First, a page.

Food & Drink

Brown Sugar–Cinnamon Hand Pies

In her cookbook, When Pies Fly, author Cathy Barrow gives a seriously delicious upgrade to a certain childhood toaster treat

Photo: Christopher Hirsheimer

There’s a certain popular brown sugar breakfast pastry that was my constant companion through years of rid­ing horses and hot days at competitions. I kept packets in the trunk of my car for plummeting blood sugar moments, but also because they were a food filled with memories, a child­hood favorite with a slightly sandy filling offset by sugary, silky frosting. Using common pantry ingredients, these pies retain those familiar qualities, but so much more deliciously. Adding cocoa powder will not make the filling taste like chocolate at all, but only serves to intensify the spicy cinnamon—a trick I picked up from [the revered pastry chef and author] Maida Heatter’s cinnamon swirl bread. Cathy Barrow

Excerpted from When Pies Fly: Handmade Pastries from Strudels to Stromboli, Empanadas to Knishes to Kolaches by Cathy Barrow (copyright © 2019 by Cathy Barrow).  Reprinted with permission from Grand Central Publishing.  All rights reserved.


  • Brown Sugar–Cinnamon Hand Pies (Makes 12)

    • 2 cups packed dark brown sugar

    • ⅓ cup all-purpose flour

    • 1½ tablespoons cocoa powder (Dutch process or natural, it doesn't matter)

    • 3 tablespoons ground cinnamon

    • ½ teaspoon freshly grated nutmeg

    • ¼ teaspoon kosher salt

    • 4 tablespoons unsalted butter, melted

    • 2 recipes All-Butter Pie Dough (recipe follows), formed into square blocks

    • Egg wash (1 egg beaten with 1 tablespoon cool water and ¼ teaspoon kosher salt)

    • 2 tablespoons cold milk

    • ½ teaspoon vanilla extract

    • 2 cups powdered sugar

    • Sparkling sugar

  • All-Butter Pie Dough (Makes 1 recipe pie dough)

    • 1⅓ cups all-purpose flour

    • 8 tablespoons unsalted butter, cubed and frozen for 20 minutes

    • Scant pinch kosher salt

    • ¼ cup ice water


  1. For the brown sugar–cinnamon hand pies:  Line two baking sheets with parchment. Place a Baking Steel, baking stone, or inverted baking sheet on the center rack and heat the oven to 400°F.

  2. Stir the brown sugar, flour, cocoa powder, cinnamon, nutmeg, and salt together. Add the melted butter and stir until the filling is thick and no longer powdery at all.

  3. Remove one block of dough from the refrigerator. Roll out the dough to an approximate 11-inch square, cut into 12 (3½- to 4½-inch) rectangles, and vent half of them. Add a packed scant ¼ cup filling to one rectangle and form a hand pie with a second (vented) rectangle. Transfer to a baking sheet and firmly fork-crimp the edges. Brush the surface with egg wash.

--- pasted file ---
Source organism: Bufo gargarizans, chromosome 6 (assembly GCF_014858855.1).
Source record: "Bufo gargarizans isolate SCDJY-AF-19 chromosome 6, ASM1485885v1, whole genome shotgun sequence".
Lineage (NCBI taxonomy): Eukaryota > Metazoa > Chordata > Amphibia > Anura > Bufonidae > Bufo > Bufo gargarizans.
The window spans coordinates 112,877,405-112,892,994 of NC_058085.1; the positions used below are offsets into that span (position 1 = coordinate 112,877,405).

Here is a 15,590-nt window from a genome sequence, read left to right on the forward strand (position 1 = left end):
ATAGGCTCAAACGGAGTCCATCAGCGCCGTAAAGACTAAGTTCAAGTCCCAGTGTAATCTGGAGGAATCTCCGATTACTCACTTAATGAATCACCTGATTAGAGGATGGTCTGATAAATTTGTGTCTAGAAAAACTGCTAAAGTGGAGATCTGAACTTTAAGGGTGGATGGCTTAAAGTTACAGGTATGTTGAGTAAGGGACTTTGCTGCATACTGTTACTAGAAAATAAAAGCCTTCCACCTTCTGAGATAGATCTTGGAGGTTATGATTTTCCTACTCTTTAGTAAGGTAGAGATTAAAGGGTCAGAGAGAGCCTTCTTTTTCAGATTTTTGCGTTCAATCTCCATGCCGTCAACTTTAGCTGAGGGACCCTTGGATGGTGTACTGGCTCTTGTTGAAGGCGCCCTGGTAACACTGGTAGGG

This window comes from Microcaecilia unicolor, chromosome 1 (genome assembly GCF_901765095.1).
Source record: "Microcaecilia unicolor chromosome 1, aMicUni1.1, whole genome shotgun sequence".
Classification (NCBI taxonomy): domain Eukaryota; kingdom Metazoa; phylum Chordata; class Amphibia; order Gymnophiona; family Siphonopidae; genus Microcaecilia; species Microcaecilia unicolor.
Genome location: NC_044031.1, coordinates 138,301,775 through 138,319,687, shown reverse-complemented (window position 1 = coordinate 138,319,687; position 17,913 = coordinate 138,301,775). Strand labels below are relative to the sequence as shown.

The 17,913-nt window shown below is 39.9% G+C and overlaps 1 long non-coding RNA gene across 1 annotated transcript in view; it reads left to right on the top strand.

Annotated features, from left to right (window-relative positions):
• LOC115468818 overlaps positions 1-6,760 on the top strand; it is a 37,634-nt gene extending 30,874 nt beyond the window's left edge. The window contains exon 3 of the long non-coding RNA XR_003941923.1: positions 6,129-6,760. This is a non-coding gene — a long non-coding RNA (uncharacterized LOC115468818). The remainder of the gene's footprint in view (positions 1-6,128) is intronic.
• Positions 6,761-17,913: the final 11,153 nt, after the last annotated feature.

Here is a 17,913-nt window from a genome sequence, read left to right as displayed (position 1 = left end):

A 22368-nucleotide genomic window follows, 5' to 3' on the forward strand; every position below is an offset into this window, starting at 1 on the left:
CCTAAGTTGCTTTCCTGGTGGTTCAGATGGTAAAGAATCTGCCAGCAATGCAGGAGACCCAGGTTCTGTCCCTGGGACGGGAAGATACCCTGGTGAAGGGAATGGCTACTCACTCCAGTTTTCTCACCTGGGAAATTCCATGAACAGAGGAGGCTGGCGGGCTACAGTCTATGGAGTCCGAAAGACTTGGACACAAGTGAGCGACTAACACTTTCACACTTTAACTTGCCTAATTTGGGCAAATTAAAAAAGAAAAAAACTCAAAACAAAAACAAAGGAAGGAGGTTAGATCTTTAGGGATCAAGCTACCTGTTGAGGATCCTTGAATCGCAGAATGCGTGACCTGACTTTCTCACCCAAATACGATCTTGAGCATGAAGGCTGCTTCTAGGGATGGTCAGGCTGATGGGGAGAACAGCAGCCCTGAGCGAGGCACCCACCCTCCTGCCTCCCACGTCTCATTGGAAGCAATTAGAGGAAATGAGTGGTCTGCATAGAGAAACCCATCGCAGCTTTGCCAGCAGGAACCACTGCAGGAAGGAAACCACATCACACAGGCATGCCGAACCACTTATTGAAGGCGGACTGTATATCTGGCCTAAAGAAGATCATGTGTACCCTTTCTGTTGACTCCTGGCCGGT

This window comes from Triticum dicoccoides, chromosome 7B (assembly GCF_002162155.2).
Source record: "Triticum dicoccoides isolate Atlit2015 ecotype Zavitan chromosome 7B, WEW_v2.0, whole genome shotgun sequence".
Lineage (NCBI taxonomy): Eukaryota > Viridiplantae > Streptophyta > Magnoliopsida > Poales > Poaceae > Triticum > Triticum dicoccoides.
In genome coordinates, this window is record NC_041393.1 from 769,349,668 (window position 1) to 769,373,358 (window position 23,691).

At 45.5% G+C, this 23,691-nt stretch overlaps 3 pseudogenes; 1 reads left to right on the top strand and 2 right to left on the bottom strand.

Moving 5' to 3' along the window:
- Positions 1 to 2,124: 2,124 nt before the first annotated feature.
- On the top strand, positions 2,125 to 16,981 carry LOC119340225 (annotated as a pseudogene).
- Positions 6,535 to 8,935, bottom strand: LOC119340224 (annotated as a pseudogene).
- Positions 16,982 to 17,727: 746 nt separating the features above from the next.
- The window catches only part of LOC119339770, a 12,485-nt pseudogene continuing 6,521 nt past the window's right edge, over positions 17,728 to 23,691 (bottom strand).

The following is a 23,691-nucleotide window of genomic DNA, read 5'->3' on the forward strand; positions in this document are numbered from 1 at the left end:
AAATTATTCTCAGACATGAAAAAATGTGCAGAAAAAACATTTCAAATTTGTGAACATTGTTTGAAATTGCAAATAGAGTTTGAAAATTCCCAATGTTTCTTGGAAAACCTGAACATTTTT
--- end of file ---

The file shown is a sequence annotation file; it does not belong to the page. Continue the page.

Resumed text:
4. Continue to make the remaining pies. Refrigerate or freeze while repeating the process with the other block of pie dough to make a total of 12 hand pies.

  5. Bake the hand pies for 30 to 35 minutes, until deeply golden brown. I prefer to bake them one baking sheet at a time to take advantage of the Baking Steel in my oven. If you prefer to bake the two sheet pans at the same time, switch their position from top to bottom and front to back halfway through the bake.

  6. Freeze unfrosted hand pies (baked or unbaked) for up to 3 months.

  7. Whisk the milk and vanilla together and then whisk into the powdered sugar until smooth and very thick. If it isn’t coming together, dribble in the tiniest additional amount of milk. If it’s too thin, add more powdered sugar. Transfer to a pastry bag or ziptop bag, snip off a corner, and squiggle the frosting across the surface of each pie. (Or use an offset spat­ula to spread the frosting evenly across the surface, inside the crimped edges.) Garnish enthusiastically with plenty of sparkling sugar. Let the frosting set up, about 30 minutes, before serving.

  8. For the all-butter pie dough: Place the work bowl of the food processor on the scale, set the scale to zero, and weigh the flour into the bowl. Weigh in the butter and add the salt. Move the bowl to the food pro­cessor base, insert the metal blade, cover, and use the Pulse function to cut the flour and butter into flour-covered pea-sized pieces, about 15 quick pulses. Add the ice water all at once and process until the dough almost comes together in a ball. All the flour will be dampened and the dough will clump.

  9. Spend time on this next step because the more compact and precise the dough, the easier it is to roll to the correct size and thickness. Form an X with two long pieces of over­lapping plastic wrap and lightly flour the surface. Dump the dough onto the center of the plastic wrap, scraping the pro­cessor bowl clean. Wrap the sloppy gathering of dough in the plastic and, at the same time, use a bench scraper (not your warm hands that might melt the butter clumps) to form the dough into a 4-inch disk or a 3½- by 3½-inch block. Once wrapped, use a rolling pin to gently press across the surface of the dough, then flip it over and do the same on the other side. Now let it rest: Refrigerate the dough for at least 4 hours or preferably overnight. Alternatively, slip the plas­tic-wrapped dough block into a ziptop bag and freeze it for up to 3 months. Defrost gently, overnight in the refrigerator.